Chapter 55. The Case of Dubious Due Diligence
In the recent Globe and Mail article eBay Takes On Counterfeiters With New Authentication Program, Spencer Soper describes eBays new marketing tool. To prevent the sale of counterfeit products on its online auction site, various brand experts will authenticate luxury items with a pledge by eBay that the sale will be nullified if the item is found to be a fake.
One concern is qualifying the expertise of the brand expert. How well informed is the brand expert who will determine authenticity? For luxury brand items such as designer accessories, including handbags, shoes or perfume, the manufacturer will be the legitimate source to make a declaration of genuineness. For other luxury items, such as Modernist paintings, due diligence on the part of the informed expert is crucial to establishing authenticity.
Recently, I was asked by a client to review a certificate of authenticity and the appraisal certificate for an Anders Zorn painting and offer a professional opinion about the appropriateness of the appraisers findings. The certificate of authenticity, dated 2009, described the painting as an original gouache on paper with the abstract forms and colours attributed to the Swedish painter Anders Zorn (18601920). The piece, measuring 11x12 inches, was signed Jorn in the lower right corner.
The appraisal certificate accurately described the painting and placed the replacement value between $35,000 to $40,000 USD.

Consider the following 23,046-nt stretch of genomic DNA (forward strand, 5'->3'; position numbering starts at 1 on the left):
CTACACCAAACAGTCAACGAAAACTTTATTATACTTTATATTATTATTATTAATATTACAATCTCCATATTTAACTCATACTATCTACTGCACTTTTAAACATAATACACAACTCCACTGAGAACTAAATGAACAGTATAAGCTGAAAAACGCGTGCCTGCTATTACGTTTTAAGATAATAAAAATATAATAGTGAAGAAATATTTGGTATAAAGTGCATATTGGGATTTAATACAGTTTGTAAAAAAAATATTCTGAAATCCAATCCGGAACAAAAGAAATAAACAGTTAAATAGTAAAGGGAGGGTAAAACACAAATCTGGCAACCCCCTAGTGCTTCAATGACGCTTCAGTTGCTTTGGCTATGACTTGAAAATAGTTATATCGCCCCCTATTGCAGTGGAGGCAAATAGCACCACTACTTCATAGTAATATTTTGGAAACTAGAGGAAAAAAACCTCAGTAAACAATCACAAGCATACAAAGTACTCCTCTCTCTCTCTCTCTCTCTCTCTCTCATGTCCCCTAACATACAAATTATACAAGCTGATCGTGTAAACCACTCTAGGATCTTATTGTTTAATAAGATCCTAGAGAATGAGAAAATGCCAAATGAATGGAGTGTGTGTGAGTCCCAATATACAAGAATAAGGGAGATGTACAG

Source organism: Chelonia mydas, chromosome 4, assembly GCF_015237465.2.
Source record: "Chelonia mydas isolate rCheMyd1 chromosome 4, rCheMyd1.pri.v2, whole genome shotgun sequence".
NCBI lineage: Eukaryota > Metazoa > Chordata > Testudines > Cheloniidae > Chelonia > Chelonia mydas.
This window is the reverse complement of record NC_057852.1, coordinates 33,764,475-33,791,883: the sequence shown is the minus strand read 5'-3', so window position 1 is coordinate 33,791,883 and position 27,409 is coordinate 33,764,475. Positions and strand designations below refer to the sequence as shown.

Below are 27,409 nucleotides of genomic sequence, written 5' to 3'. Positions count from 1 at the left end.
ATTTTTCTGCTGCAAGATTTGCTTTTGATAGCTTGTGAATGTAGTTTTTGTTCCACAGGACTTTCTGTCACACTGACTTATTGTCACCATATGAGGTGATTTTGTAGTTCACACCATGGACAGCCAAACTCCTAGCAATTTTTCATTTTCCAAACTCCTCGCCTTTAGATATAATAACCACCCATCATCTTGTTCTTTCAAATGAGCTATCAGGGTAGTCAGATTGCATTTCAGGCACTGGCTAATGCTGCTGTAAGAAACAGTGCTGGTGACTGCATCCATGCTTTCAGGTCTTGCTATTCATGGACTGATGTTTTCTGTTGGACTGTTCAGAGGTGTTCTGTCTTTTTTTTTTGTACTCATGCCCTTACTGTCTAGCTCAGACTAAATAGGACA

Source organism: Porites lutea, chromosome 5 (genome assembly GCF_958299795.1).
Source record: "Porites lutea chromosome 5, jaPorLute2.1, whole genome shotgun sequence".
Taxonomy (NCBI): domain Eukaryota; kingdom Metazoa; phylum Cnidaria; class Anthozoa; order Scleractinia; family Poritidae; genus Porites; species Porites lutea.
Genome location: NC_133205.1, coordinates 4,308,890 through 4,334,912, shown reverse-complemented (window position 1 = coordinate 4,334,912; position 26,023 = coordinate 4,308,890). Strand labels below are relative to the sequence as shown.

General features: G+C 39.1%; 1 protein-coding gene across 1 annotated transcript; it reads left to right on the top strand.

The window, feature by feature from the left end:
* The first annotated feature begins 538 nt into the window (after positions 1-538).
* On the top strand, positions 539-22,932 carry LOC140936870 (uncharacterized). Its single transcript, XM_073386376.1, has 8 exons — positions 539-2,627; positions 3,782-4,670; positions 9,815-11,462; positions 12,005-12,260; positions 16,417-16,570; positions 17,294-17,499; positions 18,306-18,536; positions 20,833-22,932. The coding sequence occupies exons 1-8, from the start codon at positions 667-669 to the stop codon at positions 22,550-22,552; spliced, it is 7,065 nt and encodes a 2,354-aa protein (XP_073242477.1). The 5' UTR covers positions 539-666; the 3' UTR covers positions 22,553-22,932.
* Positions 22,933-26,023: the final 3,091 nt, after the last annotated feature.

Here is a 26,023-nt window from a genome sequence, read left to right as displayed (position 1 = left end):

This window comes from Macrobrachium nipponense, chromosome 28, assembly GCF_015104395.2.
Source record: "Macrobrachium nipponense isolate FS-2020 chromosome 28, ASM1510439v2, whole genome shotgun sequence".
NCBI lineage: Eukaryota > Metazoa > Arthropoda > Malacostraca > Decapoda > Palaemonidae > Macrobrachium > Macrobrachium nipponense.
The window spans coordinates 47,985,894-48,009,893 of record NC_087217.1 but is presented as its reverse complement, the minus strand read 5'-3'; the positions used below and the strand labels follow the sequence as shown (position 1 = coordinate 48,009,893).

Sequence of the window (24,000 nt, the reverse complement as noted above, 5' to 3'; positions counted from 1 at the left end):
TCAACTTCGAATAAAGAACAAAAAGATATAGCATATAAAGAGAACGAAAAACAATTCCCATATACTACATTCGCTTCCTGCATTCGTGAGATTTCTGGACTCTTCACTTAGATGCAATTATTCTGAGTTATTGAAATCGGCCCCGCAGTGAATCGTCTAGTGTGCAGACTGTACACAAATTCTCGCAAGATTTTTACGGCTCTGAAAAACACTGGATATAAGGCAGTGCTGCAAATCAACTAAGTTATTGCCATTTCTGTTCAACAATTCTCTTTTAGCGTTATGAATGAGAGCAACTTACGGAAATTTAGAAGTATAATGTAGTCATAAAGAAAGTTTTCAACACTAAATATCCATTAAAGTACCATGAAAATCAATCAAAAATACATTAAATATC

However, I noted, its unusual for a painting bearing a signature to be described as attributed to, as it generally suggests that the painting is by a named artist, but unsigned. The fact that this painting was attributed to Anders Zorn by the appraiser suggests that, stylistically, it is not representative of works Zorn is best known for. Zorn was a classically trained painter who is best known for his realistic figurative works, which include full-length portraits, depictions of the female nude and the landscape.
This painting, however, is stylistically very similar to the work of Cobra artist Asger Jorn, and is signed Jorn in the lower right. Danish painter Asger Jorn (19141973) is best known for his paintings, lithographs and etchings, where he experimented with spontaneous line and semi-figurative representation, which are two fundamental aspects of the distinctive Cobra visual language.
The appraiser/authenticator, in this case, was lacking in due diligence and appears to have confused the works of Anders Zorn with those of Asger Jorn. Presumably, the appraiser/authenticator read the signature as Zorn, but did not investigate further to confirm the similarities of style, subject matter and composition between this image and the images that Anders Zorn is best known for.
The irony is that, although misattributed to Anders Zorn, this painting is probably by Asger Jorn, and is probably worth the appraised value.